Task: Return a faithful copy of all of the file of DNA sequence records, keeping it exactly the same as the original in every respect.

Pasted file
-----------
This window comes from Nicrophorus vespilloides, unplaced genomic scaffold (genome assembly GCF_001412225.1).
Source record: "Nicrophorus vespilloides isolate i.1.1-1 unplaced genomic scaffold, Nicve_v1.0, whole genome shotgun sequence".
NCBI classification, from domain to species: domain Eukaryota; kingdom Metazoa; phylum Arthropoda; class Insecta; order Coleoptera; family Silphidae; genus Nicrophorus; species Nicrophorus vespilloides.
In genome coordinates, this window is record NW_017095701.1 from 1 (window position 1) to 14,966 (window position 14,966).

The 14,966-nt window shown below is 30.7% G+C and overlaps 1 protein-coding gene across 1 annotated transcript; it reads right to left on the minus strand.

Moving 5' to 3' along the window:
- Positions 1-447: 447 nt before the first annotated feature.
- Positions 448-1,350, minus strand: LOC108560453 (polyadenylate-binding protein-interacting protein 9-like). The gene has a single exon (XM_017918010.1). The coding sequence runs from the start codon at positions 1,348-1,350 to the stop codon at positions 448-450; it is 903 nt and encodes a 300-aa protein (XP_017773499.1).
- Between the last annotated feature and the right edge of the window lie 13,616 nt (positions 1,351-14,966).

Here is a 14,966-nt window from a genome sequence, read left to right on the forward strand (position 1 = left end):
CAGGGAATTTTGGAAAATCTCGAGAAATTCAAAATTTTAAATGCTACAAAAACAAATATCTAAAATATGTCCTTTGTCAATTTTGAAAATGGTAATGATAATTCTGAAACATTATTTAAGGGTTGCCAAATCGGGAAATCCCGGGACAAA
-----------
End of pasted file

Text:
This window comes from Nicrophorus vespilloides, unplaced genomic scaffold (genome assembly GCF_001412225.1).
Source record: "Nicrophorus vespilloides isolate i.1.1-1 unplaced genomic scaffold, Nicve_v1.0, whole genome shotgun sequence".
NCBI classification, from domain to species: domain Eukaryota; kingdom Metazoa; phylum Arthropoda; class Insecta; order Coleoptera; family Silphidae; genus Nicrophorus; species Nicrophorus vespilloides.
In genome coordinates, this window is record NW_017095701.1 from 1 (window position 1) to 14,966 (window position 14,966).

The 14,966-nt window shown below is 30.7% G+C and overlaps 1 protein-coding gene across 1 annotated transcript; it reads right to left on the minus strand.

Moving 5' to 3' along the window:
- Positions 1-447: 447 nt before the first annotated feature.
- Positions 448-1,350, minus strand: LOC108560453 (polyadenylate-binding protein-interacting protein 9-like). The gene has a single exon (XM_017918010.1). The coding sequence runs from the start codon at positions 1,348-1,350 to the stop codon at positions 448-450; it is 903 nt and encodes a 300-aa protein (XP_017773499.1).
- Between the last annotated feature and the right edge of the window lie 13,616 nt (positions 1,351-14,966).

Here is a 14,966-nt window from a genome sequence, read left to right on the forward strand (position 1 = left end):
CAGGGAATTTTGGAAAATCTCGAGAAATTCAAAATTTTAAATGCTACAAAAACAAATATCTAAAATATGTCCTTTGTCAATTTTGAAAATGGTAATGATAATTCTGAAACATTATTTAAGGGTTGCCAAATCGGGAAATCCCGGGACAAA